A publication of the Archaeological Institute of America
Membership Has Its Privileges
In a valley in Siberia’s Tuva region, archaeologists have discovered a large wooden barrow containing the skeletons of a woman and a young child who were buried around 2,500 years ago with a set of intriguing artifacts. The deceased belonged to the Aldy-Bel culture, a nomadic Scythian people based in the mountainous area just north of the Mongolian border in present-day Russia. Alongside the woman’s skeleton, excavators unearthed an iron knife, a bronze mirror, a wooden comb, and several gold ornaments, including a pectoral in the shape of a sickle or crescent. This type of pectoral has previously been found exclusively in the graves of men and is believed to indicate membership in a selective group or caste, possibly of warriors. “This woman must have played a special role in the tribe,” says Łukasz Oleszczak, an archaeologist at Jagiellonian University. “Maybe she was a shaman or a member of the tribal aristocracy.” To see an additional image of this burial, click here.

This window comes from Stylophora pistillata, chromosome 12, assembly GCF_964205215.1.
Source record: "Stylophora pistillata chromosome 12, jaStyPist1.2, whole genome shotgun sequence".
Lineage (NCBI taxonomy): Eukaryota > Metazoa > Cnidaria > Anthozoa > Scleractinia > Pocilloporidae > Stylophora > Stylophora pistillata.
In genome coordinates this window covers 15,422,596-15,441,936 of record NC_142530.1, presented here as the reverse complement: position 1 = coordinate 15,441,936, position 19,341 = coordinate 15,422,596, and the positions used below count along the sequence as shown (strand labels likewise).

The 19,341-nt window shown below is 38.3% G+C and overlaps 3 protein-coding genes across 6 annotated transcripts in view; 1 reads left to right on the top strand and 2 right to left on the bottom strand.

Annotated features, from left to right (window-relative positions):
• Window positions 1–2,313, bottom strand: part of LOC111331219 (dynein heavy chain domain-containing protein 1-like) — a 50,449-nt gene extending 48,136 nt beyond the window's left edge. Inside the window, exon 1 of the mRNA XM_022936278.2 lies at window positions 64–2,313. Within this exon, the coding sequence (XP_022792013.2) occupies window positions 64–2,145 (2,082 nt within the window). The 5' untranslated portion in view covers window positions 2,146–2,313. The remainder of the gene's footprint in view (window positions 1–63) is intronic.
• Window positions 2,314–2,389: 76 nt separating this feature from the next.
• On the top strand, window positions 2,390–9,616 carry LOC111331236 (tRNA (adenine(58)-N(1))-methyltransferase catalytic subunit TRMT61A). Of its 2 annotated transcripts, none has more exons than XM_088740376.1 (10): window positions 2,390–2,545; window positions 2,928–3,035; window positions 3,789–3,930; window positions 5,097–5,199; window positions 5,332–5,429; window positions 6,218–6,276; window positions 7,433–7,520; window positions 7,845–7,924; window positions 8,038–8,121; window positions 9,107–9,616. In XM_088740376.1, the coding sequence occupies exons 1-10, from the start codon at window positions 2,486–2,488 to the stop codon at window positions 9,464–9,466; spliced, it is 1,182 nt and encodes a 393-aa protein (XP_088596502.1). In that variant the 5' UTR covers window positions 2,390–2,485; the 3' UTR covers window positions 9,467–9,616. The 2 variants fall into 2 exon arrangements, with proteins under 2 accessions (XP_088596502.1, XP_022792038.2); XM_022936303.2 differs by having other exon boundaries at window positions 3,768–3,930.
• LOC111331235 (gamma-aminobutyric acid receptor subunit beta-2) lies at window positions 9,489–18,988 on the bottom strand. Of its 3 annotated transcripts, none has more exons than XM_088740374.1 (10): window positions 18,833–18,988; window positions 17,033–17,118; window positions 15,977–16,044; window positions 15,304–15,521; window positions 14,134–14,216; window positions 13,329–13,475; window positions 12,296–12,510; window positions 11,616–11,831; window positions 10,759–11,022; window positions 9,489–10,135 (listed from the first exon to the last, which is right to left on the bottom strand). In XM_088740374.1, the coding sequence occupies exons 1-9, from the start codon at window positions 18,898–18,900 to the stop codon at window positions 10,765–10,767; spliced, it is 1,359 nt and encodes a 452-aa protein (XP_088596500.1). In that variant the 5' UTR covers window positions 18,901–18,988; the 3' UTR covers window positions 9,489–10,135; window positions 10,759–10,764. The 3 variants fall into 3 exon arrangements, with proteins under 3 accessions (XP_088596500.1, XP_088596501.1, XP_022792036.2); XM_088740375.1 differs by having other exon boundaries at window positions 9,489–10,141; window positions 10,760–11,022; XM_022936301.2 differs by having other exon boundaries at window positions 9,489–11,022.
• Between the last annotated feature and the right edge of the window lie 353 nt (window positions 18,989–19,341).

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A curse for every occasion